Lukas Bärfuss is a moralist who does not moralise but shows us constellations, inviting us to form an opinion.
For his first novel »Hundert Tage« (One Hundred Days), which was published in 2008, Bärfuss was awarded the Mara-Cassens Prize, the Schiller Prize and the Remarque Special Prize. He was also nominated for the German and Swiss Book Prize.
Eva is bored. She lives in an underdeveloped country where she is a stranger and has nothing to do. She is not consoled by the fact that she lives in the lap of the luxury, her husband being the manager of a petroleum factory.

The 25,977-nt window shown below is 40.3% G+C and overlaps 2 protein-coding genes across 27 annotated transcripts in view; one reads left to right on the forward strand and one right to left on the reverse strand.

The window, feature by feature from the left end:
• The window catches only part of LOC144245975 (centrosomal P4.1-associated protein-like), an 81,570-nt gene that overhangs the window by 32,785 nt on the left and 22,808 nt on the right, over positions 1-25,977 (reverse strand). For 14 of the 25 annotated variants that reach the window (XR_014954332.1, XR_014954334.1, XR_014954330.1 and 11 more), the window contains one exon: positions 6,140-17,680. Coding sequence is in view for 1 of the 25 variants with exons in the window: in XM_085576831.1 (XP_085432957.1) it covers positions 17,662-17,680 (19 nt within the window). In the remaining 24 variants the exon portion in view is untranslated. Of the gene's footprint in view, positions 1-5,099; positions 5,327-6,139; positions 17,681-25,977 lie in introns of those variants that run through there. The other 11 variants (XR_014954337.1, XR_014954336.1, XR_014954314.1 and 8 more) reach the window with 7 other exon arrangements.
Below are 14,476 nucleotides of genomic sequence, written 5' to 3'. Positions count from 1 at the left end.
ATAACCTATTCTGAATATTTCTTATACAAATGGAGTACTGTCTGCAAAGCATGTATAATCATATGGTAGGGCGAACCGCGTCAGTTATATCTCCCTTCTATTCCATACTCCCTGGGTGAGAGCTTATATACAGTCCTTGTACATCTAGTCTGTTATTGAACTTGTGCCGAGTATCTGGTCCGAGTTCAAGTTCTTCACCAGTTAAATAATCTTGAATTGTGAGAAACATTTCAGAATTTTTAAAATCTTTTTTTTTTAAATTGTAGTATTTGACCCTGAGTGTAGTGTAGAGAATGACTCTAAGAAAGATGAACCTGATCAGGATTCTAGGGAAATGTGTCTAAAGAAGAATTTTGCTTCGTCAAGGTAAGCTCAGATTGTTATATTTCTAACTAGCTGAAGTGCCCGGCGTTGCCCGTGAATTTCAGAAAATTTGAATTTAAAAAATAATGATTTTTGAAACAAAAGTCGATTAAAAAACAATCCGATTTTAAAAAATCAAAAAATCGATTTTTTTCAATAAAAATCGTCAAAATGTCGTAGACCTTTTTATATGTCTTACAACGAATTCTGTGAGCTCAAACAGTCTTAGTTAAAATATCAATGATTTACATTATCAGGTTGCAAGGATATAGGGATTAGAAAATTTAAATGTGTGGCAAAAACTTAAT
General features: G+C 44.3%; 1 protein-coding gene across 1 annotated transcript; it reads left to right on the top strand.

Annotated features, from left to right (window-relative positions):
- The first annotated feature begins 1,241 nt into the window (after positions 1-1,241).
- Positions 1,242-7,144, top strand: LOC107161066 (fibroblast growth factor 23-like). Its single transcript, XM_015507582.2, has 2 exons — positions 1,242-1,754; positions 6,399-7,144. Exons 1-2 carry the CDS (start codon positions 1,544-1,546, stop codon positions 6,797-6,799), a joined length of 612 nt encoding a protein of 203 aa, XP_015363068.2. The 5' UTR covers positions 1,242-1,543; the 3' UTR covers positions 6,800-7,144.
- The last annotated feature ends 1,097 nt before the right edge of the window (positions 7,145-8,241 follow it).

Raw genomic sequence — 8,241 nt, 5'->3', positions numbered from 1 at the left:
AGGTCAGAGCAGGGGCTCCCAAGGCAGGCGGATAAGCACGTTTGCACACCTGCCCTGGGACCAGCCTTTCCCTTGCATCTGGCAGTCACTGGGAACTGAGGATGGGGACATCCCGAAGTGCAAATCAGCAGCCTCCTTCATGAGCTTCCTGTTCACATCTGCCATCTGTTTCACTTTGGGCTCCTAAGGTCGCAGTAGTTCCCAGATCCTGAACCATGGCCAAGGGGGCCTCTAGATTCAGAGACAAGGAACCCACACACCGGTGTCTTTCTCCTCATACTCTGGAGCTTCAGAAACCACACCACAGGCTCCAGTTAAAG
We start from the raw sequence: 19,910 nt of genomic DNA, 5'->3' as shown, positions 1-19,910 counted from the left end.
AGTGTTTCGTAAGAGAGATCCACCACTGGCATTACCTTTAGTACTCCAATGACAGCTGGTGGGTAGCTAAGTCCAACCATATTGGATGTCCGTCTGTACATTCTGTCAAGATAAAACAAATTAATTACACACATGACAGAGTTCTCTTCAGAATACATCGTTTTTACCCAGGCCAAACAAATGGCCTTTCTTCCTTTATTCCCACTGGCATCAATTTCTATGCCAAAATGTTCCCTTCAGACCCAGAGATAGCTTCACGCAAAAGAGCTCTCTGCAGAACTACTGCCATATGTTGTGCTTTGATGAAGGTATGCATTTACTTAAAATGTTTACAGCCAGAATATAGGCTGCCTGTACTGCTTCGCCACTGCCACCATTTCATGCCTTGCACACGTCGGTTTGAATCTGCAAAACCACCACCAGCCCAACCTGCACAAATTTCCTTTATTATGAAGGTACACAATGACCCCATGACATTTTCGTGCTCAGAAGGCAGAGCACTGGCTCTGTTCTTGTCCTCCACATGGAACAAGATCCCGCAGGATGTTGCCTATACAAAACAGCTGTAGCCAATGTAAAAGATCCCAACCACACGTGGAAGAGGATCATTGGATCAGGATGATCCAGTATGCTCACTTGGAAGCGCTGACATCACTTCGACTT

Even though Eva knows that her husband loves her passionately, he is always out and about taking care of the »progress« of civilisation and - if need be - moving people out of their homes to clear the space required to do so. At least everyday life becomes a little more interesting when Eva`s husband gets a new assistant whose wife, Elsa, listens to classical music, eats organic food, reads poetry and is full of good resolutions. Elsa is »convinced that an exchange between different cultures is possible«, an assumption that truly grates on Eva`s nerves. »You arrived yesterday morning, full of curiosity and enthusiasm. You just don`t want your sense of adventure to be ruined by reality«, counters Eva cynically.
»If the name Bärfuss is on it, there is bound to be turmoil within«
The Swiss playwright Lukas Bärfuss writes the Greek tragedies of contemporary German theatre.
Frankfurter Allgemeine Zeitung
Rights soldBulgarian: Edition RIVA
French: L’Arche Editeur